How to Fill Out Your Court Forms

If you are filing a new case, you can:

DO IT YOURSELF:
  • Self-Help Centers: You may pick up free forms at one of our Self-Help Centers or attend a free workshop on how to start your Divorce or Paternity Case. For information on workshops and services, please view the Self-Help Center’s Flyer.
  • Download the forms you need at the State’s Self-Help Website for free. All you need is a computer with internet access. You can go to your public library or the Self-Help Center to use a public computer.
  • Buy a Self-Help legal book, or go to the Orange County Public Law Library or Self-Help Centers and borrow books at no charge. Make sure you use the most current version of the forms.
  • Read the Court’s Local Family Rules.
  • SmartForms: Certain state and local forms are available to be filled out and submit for filling from your home computer.
GET HELP FROM A LAWYER:

Ask a lawyer to help you or to represent you. To find one, look in the yellow pages of your phone book or call the Orange County Bar Association.

FOR ADDITIONAL HELP: Visit either the Parentage page or the Ending Your Marriage page.


How to File a Hearing for Custody and Visitation

If you have an existing case or you are also starting a new case, you file paperwork to set a hearing for custody and visitation. This is called a Request for Order.

A Request for Order is a court order that tells the other parent (party) to come to court. You can file at any time during your case -- even after your divorce is final.

You can use a Request for Order to ask the Court:

  • For your temporary custody or visitation orders
  • To change the custody or visitation orders you have now
  • For emergency custody or visitation orders (or to change the orders you have now because of an emergency situation). Note: You will need to file additional forms to the basic Request for Order forms for an emergency order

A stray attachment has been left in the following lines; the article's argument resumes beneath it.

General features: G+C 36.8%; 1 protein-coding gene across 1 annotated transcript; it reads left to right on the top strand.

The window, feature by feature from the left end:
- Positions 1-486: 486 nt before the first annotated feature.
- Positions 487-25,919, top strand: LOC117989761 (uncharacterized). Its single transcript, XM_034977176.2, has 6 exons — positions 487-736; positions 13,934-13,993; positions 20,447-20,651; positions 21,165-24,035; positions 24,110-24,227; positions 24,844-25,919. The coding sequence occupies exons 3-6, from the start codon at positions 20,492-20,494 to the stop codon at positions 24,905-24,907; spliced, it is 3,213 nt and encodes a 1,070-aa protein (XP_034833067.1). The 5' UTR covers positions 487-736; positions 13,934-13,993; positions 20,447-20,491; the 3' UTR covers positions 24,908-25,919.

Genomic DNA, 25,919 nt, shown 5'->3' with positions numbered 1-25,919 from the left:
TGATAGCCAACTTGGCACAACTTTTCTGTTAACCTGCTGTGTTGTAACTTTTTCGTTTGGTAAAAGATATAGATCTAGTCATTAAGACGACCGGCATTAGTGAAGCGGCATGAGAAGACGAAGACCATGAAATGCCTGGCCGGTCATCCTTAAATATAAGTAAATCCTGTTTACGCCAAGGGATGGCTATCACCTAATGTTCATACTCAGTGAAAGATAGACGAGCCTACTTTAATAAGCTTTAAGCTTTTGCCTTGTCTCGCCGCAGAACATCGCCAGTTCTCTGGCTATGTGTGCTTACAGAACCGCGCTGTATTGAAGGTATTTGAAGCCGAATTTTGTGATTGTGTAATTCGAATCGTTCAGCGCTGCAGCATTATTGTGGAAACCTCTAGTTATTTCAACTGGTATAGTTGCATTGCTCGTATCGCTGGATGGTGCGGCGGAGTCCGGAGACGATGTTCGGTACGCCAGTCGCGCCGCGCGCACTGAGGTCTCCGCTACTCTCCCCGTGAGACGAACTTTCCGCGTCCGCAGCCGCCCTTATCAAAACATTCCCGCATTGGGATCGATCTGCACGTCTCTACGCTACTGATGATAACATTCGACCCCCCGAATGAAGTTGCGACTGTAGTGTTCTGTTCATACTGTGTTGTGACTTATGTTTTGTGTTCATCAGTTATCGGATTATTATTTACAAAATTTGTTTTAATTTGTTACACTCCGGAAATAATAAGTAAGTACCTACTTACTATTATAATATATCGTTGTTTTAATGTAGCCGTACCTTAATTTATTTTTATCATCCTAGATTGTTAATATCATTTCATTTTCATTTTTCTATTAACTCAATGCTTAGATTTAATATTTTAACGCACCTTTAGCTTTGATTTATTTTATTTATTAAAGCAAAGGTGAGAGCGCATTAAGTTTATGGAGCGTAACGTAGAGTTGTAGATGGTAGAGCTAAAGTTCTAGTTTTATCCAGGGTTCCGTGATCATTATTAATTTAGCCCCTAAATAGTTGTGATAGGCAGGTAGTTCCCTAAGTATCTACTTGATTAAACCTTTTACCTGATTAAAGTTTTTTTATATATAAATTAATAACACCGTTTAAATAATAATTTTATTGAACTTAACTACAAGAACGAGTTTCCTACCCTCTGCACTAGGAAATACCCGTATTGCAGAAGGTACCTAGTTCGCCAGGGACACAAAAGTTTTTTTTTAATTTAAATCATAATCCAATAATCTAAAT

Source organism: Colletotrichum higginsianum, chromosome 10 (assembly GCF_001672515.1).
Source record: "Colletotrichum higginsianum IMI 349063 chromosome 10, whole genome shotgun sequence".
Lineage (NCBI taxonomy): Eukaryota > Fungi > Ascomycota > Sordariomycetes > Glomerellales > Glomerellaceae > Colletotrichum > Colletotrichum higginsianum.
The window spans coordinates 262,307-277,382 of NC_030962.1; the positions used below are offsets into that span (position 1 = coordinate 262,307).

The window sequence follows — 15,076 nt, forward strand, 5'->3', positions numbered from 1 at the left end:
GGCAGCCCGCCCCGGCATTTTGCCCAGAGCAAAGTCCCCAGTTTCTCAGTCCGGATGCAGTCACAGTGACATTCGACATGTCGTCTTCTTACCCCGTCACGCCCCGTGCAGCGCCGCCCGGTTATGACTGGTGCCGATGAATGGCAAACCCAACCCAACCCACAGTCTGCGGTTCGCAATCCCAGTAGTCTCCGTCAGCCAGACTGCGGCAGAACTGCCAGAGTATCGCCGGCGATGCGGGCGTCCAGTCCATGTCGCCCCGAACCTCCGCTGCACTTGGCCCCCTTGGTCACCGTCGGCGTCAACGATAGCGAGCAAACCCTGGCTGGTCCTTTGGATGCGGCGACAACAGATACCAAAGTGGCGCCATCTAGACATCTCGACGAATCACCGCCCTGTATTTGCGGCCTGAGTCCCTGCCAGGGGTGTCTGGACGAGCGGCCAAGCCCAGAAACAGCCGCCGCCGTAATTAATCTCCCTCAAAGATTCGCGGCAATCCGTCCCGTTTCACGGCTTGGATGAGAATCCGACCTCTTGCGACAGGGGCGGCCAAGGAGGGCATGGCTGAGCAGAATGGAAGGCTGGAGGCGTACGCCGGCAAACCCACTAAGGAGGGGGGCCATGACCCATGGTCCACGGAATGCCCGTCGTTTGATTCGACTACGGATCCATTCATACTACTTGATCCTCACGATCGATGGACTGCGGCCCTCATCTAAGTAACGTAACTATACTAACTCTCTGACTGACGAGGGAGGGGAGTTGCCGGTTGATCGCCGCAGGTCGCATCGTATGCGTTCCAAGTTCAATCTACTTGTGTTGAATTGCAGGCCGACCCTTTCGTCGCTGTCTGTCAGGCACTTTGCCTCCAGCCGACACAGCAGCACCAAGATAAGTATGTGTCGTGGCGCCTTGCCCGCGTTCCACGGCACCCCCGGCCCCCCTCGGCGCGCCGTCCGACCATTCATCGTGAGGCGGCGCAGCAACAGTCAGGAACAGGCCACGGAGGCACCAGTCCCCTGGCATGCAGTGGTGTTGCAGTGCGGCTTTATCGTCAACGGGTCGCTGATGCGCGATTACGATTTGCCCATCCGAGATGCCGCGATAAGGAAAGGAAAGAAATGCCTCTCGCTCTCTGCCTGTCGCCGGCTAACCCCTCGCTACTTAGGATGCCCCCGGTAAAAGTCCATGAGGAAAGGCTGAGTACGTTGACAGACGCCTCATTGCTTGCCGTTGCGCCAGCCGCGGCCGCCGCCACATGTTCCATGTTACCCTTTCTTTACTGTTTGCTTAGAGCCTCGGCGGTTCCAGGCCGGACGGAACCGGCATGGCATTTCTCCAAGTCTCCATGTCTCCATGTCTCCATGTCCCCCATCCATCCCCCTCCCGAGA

FORMS YOU WILL NEED:

If you are the party requesting orders, then fill out forms:

If you need emergency custody, visitation or restraining orders, also file:

You also need to have these forms served on the other party along with the filed forms and attachments:

HOW TO FILE THE REQUEST FOR ORDER FORMS:
Step 1: "Request for Hearing"

If you have an existing case, no matter how old the case is, use the same case title and case number. The parent, who was the "Petitioner" or "Respondent" in the old case, will be called the same in the new filing.

After you fill out your forms, make 2 copies of your original (one for you, one for the other party). You will file the original document with the Court.

Step 2: File the forms

Take your completed forms and 2 copies to the Clerk’s office and ask for a hearing date.

When you file your forms, you may be required to pay a fee. If you do not have enough money to pay the fees, ask the clerk for a fee waiver packet. Fee waiver forms can also be accessed online.

The Clerk will stamp your copies and certify your Temporary Orders if you have any.

Step 3: Serve the forms

REMEMBER: Court papers must be served by someone over the age of 18 who is not a party to the case or by someone who is a professional Process Server. If the person you are trying to serve has an attorney in the case, you will serve the attorney if a judgment has not already been entered. Service can be done by mail or in person.

Personal Service requires at least 16 days before your hearing (or sooner if the Judicial Officer says so).

Service by mail requires at least 21 days.

If the person does not live in California or is incarcerated, visit a Self-Help Center.

After serving, the person who serves the papers must sign a completed Proof of Personal Service (FL-330) or Proof of Service by Mail (FL-335). If you used SmartForms, it will be submitted electronically. Otherwise, you need to file it at the Lamoreaux Justice Center.

The forms that must be included to serve are:
Any Additional optional attachments:
Step 4: File the Proof of Service:

File the original Proof of Personal Service with the Clerk’s Office as soon as possible and before your hearing. Bring a filed copy of the proof of service to your hearing.

If you cannot file the proof of service before the hearing, bring the original plus 2 copies to your hearing.

Step 5: Go to Your Hearing:

Come to Court early. Look for your name on the court calendar. The calendar is near the door outside the courtroom. Make sure your case is listed on the calendar. If it is not listed, and your papers say this is the right date and time, show your papers to the deputy inside the courtroom or go to the Clerk Office.

NOTE: Bring copies of all papers in your case, your copy of the filed proof of service, and any other documents that support your case. If you have any witnesses, make sure they come.

Step 6: After the Hearing:

After the hearing, A minute order is prepared by the court clerk. If you need to file a formal order, you will use the minute order to prepare a Findings and Order After Hearing (FL-340).